Protesters Burn Down Iranian Consulate in Southern Iraq

One protester killed, 35 wounded as govt declares curfew

Protesters in Iraq’s Shi’ite holy city of Najaf have moved against the Iranian consulate a few times in recent weeks, and did so again on Wednesday, burning the building entirely to the ground. Iranian staff were unharmed, as they’d fled out the back door before the fire began.

At least one protester was confirmed killed and 35 others were wounded when Iraqi security forces opened fire with live ammunition on the demonstrators. Officials say it was to keep them from entering the consulate.

No one entered, but the protesters managed to scale the building, remove the Iranian flag and replace it with an Iraqi flag, then burn the building outright. Police have now opposed a city-wide curfew.

A lot of protester anger has been directed at the Iranians in recent weeks amid reports that the Iranian government wants the current Iraqi government to survive, and to reject protester demands for major reforms and early elections. One of the major protester grievances is that the government is too beholden to foreign powers, and these reports only add to the sense that the future of Iraq is being decided elsewhere.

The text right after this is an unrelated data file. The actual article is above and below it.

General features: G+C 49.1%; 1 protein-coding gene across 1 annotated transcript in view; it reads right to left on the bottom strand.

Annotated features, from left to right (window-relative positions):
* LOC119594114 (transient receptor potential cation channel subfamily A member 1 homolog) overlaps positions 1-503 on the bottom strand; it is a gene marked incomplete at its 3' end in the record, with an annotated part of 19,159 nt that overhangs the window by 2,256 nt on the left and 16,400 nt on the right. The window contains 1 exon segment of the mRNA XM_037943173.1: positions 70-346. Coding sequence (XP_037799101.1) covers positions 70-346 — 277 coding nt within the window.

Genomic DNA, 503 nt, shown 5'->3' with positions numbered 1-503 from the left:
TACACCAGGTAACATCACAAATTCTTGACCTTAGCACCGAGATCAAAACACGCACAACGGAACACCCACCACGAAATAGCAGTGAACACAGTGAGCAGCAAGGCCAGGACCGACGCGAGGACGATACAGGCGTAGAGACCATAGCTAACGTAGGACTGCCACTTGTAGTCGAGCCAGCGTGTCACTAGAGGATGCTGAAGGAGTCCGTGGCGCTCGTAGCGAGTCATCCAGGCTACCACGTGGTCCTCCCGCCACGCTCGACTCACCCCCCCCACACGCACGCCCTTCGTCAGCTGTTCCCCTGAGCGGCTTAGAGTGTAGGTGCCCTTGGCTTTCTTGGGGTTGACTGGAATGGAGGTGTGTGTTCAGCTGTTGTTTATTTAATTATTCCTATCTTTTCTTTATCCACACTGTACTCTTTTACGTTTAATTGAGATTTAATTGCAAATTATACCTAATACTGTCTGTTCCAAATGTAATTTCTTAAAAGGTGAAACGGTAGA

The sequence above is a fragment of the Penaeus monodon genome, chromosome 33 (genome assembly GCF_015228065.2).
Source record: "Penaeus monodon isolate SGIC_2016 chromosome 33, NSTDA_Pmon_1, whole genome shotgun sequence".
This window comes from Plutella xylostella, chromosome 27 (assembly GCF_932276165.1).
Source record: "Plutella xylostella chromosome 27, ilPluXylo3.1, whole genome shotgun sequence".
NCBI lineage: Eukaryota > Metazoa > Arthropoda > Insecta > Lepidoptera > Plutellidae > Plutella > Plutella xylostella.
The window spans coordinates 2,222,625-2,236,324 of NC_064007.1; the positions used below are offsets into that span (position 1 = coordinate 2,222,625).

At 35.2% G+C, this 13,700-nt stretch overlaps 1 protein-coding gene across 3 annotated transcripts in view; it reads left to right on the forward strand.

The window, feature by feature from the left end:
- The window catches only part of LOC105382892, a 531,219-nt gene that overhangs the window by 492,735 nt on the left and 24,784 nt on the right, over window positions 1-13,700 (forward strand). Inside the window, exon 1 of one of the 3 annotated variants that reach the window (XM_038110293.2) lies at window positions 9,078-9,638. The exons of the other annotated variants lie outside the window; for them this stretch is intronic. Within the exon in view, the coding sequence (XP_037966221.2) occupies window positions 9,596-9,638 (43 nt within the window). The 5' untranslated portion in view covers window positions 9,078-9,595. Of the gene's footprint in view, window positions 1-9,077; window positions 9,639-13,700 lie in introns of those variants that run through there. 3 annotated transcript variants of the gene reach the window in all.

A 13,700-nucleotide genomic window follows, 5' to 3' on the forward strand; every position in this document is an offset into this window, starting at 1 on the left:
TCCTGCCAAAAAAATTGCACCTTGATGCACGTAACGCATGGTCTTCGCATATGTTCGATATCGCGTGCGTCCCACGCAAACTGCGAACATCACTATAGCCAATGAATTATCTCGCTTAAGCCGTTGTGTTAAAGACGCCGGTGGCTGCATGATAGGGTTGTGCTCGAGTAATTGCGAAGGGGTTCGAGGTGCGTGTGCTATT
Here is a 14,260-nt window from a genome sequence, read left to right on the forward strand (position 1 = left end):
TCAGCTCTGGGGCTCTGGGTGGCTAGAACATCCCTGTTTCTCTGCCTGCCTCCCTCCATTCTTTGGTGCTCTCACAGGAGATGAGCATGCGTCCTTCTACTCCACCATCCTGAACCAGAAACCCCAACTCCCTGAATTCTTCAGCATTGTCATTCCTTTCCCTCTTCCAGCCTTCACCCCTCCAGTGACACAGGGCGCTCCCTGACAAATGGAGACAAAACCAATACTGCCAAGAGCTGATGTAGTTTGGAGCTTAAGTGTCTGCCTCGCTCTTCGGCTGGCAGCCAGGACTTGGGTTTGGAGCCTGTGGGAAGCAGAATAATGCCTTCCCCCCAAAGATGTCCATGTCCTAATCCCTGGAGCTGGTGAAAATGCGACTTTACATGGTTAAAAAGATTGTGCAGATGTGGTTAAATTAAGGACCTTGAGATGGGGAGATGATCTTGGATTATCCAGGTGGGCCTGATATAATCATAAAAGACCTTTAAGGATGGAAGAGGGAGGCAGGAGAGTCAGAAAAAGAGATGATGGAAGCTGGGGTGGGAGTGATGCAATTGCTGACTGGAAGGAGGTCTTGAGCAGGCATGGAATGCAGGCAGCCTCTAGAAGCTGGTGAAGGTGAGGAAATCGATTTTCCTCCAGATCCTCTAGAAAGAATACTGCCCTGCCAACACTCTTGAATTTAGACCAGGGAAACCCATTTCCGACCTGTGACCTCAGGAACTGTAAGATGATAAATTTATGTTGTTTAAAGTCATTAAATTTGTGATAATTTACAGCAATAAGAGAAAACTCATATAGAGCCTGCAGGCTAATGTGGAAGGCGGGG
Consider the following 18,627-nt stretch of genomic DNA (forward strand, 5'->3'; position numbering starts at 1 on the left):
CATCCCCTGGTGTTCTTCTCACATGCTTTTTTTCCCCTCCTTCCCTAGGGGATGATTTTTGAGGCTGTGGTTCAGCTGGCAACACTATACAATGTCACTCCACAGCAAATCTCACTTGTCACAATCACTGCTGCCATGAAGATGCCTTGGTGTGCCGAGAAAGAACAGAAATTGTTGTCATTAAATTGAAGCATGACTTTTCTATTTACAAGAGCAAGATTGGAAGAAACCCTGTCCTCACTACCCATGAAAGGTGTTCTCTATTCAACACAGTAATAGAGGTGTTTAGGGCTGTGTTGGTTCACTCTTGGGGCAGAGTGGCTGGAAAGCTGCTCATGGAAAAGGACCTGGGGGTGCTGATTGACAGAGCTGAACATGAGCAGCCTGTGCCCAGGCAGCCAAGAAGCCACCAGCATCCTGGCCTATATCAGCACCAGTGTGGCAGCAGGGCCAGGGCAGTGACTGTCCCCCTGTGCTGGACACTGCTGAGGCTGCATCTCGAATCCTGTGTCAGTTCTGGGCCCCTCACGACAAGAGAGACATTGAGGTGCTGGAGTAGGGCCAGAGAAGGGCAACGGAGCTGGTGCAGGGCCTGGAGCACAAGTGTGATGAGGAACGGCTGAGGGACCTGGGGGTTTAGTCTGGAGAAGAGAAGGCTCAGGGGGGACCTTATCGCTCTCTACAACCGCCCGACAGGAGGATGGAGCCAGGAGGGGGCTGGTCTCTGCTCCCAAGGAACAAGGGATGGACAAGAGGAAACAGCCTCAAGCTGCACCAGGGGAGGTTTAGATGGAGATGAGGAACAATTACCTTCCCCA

An important religious site for Shi’ites, Najaf was the home of two consulates, the Iranian and the Bahraini. There is no sign Iranian diplomatic posts elsewhere in Iraq have been targeted as of yet.

Author: Jason Ditz

Jason Ditz is news editor of Antiwar.com.